Strong economy delivers $4.1 billion surplus

Published: Thu 5 Oct 2017 12:09 PM
Hon Steven Joyce
Minister of Finance
5 October 2017
Strong economy delivers $4.1 billion surplus
The New Zealand Government has achieved its third fiscal surplus in a row with the Crown accounts for the year ended 30 June 2017 showing an OBEGAL surplus of $4.1 billion, $2.2 billion stronger than last year, Finance Minister Steven Joyce says.
“The 2016/17 Crown accounts are a direct demonstration of the hard work of New Zealanders since the Global Financial Crisis and the benefit of a strong economic plan that is delivering consistent growth,” Mr Joyce says.
Core Crown tax revenue was $75.6 billion for the 2016/17 year, up 7.4 per cent from the previous year with all major tax types increasing.
“The 12.3 per cent growth over last year in company tax, a 7.1 per cent growth in GST, and a 7.4 per cent growth in personal income tax, are a direct consequence of the confidence and growth of Kiwi companies and the growth in jobs.”
Core Crown tax revenue growth of $5.2 billion outpaced core Crown expenditure growth of $2.4 billion.
The final OBEGAL result for the year is $363 million better than predicted by Treasury at the time of the Pre-election Fiscal Update, largely due to core Crown expenditure being $502 million less than forecast.
“This better result should be seen as a one-off. Treasury advises that much of this expenditure reduction reflects timing differences and is likely to reverse out in the years ahead,” Mr Joyce says.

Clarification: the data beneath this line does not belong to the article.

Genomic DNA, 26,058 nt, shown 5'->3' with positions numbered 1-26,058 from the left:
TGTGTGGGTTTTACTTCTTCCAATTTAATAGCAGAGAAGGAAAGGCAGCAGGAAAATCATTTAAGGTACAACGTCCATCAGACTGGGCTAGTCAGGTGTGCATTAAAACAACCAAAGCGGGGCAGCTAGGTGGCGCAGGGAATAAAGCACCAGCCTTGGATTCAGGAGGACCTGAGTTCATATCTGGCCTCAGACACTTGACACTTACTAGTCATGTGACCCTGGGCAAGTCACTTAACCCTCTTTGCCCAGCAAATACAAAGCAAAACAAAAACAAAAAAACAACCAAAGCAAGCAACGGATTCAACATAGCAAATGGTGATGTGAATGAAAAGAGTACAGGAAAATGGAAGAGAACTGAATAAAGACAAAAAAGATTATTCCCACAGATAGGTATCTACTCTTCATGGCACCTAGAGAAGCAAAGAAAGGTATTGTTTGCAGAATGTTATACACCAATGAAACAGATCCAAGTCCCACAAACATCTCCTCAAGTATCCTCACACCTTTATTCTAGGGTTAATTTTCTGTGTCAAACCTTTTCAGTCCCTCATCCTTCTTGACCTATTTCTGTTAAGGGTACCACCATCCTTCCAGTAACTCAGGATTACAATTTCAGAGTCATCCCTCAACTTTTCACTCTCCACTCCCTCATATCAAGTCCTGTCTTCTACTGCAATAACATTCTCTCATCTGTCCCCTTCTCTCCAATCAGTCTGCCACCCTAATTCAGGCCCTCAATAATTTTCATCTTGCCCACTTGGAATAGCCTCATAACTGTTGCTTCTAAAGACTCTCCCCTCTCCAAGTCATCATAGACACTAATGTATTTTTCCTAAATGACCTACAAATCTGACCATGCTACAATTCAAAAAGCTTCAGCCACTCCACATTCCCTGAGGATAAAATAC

The country’s net debt has reduced in nominal terms by $2.4 billion from last year, to $59.5 billion. Net debt has dropped to 22.2 per cent of GDP.
“This is the first time net debt has reduced in actual dollar terms since the GFC and the Christchurch earthquakes,” Mr Joyce says. “It’s a significant milestone in the country’s economic recovery from those twin shocks.”
Mr Joyce says that the 2016/17 full year result should be interpreted with caution, and not seen as automatically flowing through into higher surpluses than forecast in the years ahead.
“Treasury has based its forecasts on current economic settings and some reasonably solid growth predictions for the years ahead. A number of commentators have noted a softening of growth indicators in recent days.
“The Government’s future surpluses will be needed to meet the cost of the significant investments we have committed to as part of the next four Budgets including the Government’s $32.5 billion infrastructure programme.
“We also need to keep reducing debt over time to prepare for the next rainy day event.”

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